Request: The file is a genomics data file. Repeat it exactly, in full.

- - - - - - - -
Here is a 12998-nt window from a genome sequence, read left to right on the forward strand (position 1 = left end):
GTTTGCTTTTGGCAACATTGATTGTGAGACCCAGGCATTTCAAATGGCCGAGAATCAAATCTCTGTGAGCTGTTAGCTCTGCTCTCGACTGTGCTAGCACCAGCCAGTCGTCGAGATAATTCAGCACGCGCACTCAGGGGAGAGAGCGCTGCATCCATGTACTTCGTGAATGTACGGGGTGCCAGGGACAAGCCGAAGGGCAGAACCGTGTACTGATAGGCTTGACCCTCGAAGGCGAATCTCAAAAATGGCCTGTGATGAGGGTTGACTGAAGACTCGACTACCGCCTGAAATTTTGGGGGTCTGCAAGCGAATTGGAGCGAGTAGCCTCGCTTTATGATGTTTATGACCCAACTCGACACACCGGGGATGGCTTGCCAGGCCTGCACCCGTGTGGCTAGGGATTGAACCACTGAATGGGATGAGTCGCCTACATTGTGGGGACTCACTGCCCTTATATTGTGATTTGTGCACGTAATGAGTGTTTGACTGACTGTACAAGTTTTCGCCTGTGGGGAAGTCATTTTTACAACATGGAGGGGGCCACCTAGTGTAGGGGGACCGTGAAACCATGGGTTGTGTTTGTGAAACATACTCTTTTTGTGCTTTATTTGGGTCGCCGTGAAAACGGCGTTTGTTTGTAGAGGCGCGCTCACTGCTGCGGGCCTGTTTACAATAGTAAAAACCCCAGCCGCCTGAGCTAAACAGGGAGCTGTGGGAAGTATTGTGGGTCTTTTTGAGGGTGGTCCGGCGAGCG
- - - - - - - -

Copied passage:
Here is a 12998-nt window from a genome sequence, read left to right on the forward strand (position 1 = left end):
GTTTGCTTTTGGCAACATTGATTGTGAGACCCAGGCATTTCAAATGGCCGAGAATCAAATCTCTGTGAGCTGTTAGCTCTGCTCTCGACTGTGCTAGCACCAGCCAGTCGTCGAGATAATTCAGCACGCGCACTCAGGGGAGAGAGCGCTGCATCCATGTACTTCGTGAATGTACGGGGTGCCAGGGACAAGCCGAAGGGCAGAACCGTGTACTGATAGGCTTGACCCTCGAAGGCGAATCTCAAAAATGGCCTGTGATGAGGGTTGACTGAAGACTCGACTACCGCCTGAAATTTTGGGGGTCTGCAAGCGAATTGGAGCGAGTAGCCTCGCTTTATGATGTTTATGACCCAACTCGACACACCGGGGATGGCTTGCCAGGCCTGCACCCGTGTGGCTAGGGATTGAACCACTGAATGGGATGAGTCGCCTACATTGTGGGGACTCACTGCCCTTATATTGTGATTTGTGCACGTAATGAGTGTTTGACTGACTGTACAAGTTTTCGCCTGTGGGGAAGTCATTTTTACAACATGGAGGGGGCCACCTAGTGTAGGGGGACCGTGAAACCATGGGTTGTGTTTGTGAAACATACTCTTTTTGTGCTTTATTTGGGTCGCCGTGAAAACGGCGTTTGTTTGTAGAGGCGCGCTCACTGCTGCGGGCCTGTTTACAATAGTAAAAACCCCAGCCGCCTGAGCTAAACAGGGAGCTGTGGGAAGTATTGTGGGTCTTTTTGAGGGTGGTCCGGCGAGCG